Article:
Handbook of Cognitive Science

An Embodied Approach

Edited by

  • Paco Calvo, Universidad de Murcia, Murcia, Spain
  • Toni Gomila, Universitat Illes Balears, Palma de Mallorca, Spain

The Handbook of Cognitive Science provides an overview of recent developments in cognition research, relying upon non-classical approaches. Cognition is explained as the continuous interplay between brain, body, and environment, without relying on classical notions of computations and representation to explain cognition. The handbook serves as a valuable companion for readers interested in foundational aspects of cognitive science, and neuroscience and the philosophy of mind. The handbook begins with an introduction to embodied cognitive science, and then breaks up the chapters into separate sections on conceptual issues, formal approaches, embodiment in perception and action, embodiment from an artificial perspective, embodied meaning, and emotion and consciousness. Contributors to the book represent research overviews from around the globe including the US, UK, Spain, Germany, Switzerland, France, Sweden, and the Netherlands.
View full description


Professionals, researchers, and advanced students in cognitive science, psychology, and philosophy.


Book information

  • Published: August 2008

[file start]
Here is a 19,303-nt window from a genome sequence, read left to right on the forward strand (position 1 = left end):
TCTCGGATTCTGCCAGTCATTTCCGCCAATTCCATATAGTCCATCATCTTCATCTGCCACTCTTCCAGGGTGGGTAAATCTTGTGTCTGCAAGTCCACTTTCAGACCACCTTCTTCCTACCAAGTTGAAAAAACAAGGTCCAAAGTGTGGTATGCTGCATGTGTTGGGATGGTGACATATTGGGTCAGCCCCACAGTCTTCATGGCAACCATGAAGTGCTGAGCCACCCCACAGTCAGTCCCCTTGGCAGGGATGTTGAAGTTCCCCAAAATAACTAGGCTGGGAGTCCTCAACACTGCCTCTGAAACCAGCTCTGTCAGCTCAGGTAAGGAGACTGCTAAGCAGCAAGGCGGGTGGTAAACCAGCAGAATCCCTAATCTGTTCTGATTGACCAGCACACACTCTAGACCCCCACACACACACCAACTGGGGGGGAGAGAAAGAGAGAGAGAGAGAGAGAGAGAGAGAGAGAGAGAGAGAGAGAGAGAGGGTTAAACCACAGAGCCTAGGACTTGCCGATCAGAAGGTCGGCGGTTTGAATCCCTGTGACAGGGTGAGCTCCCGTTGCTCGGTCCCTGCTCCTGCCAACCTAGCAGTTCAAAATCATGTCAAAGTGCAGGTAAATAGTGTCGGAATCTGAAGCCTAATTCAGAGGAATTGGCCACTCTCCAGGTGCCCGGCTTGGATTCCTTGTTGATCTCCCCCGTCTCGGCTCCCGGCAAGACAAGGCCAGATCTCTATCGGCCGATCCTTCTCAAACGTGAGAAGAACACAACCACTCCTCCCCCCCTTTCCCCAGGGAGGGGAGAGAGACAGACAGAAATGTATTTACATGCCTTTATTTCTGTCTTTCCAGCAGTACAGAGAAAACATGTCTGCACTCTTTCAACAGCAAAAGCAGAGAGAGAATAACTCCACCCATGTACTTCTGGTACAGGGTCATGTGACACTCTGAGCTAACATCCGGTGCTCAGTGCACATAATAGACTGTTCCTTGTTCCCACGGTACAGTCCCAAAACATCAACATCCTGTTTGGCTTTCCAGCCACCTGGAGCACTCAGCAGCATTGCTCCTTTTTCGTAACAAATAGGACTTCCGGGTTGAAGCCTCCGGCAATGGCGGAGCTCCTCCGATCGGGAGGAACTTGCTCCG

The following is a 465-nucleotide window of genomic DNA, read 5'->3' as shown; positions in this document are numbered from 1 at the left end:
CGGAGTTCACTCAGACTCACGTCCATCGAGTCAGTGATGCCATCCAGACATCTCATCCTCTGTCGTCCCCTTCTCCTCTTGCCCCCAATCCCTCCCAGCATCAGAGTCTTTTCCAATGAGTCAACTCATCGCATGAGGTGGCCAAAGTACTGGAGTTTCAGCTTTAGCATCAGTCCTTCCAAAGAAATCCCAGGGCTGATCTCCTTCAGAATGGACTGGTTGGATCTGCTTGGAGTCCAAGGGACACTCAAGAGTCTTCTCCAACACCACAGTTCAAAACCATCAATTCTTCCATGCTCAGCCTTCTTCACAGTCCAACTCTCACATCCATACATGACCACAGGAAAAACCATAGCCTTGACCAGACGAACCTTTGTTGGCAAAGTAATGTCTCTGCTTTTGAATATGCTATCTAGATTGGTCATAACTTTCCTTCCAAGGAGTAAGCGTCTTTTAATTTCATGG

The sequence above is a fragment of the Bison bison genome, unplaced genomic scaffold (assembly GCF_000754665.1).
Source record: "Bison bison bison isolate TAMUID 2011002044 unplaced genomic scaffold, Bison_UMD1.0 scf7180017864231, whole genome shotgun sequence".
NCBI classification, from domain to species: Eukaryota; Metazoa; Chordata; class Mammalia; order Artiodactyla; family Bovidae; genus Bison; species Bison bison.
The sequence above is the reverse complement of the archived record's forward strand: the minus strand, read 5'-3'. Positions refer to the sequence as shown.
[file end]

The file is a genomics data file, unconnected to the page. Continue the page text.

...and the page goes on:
• Imprint: ELSEVIER
  • ISBN: 978-0-08-046616-3

Table of Contents



List of Contributors

1 Directions for an Embodied Cognitive Science: Toward an Integrated Approach

Cognitivism in a Blind Alley

Alternative Approaches to Cognitivism

Post-Cognitivism in the Making: Common Ground and Conceptual Issues

Scaling up: Higher Level Cognitive Processes


Section I The Interactive Architecture of Cognition: Conceptual Issues

2 Is Embodiment Necessary?


Interactive Representation

What Kind of Embodiment?


3 Embodiment and Explanation

Three Threads

The Separability Thesis

Beyond Flesh-Eating Functionalism

Ada, Adder, and Odder

A Tension Revealed

Participant Machinery and Morphological Computation

Quantifying Embodiment



4 Can a Swarm be Embodied?


Three Examples of Swarms

Artifi cial Swarms and Strong Embodiment

Is a Living Swarm an Embodied Entity?


Section II Robotics and Autonomous Agents

5 CajunBot: A Case Study in Embodied Cognition


CajunBot and the DARPA Grand Challenge, 2005

CajunBot Sensor Systems

Path Planning

Steering Control


CajunBot Performance and Results



6 The Dynamics of Brain-Body-Environment Systems: A Status Report


Experimental Accomplishments

Theoretical Accomplishments

Outstanding Challenges

7 The Synthetic Approach to Embodied Cognition: A Primer



Body Dynamics and Morphology

Information Self-Structuring

Learning and Development

Case Study 1: Embodied Categorization

Case Study 2: Application of Embodied Cognition to Prosthetics

Discussion: The Interaction of Physical and Information Processes


8 Animate Vision, Virtual Environments, and Neural Codes

Embodied Intelligence

An Avatar Control System Design

Summary: The Advantages of Embodied Cognition

Section III Perceiving and Acting

9 Ecological Psychology: Six Principles for an Embodied-Embedded Approach to Behavior

Ecological Principle I: Organism-Environment Systems are the Proper Units of Analysis

Ecological Principle II: Environmental Realities Should Be Defined at the Ecological Scale

Ecological Principle III: Behavior Is Emergent and Self-Organized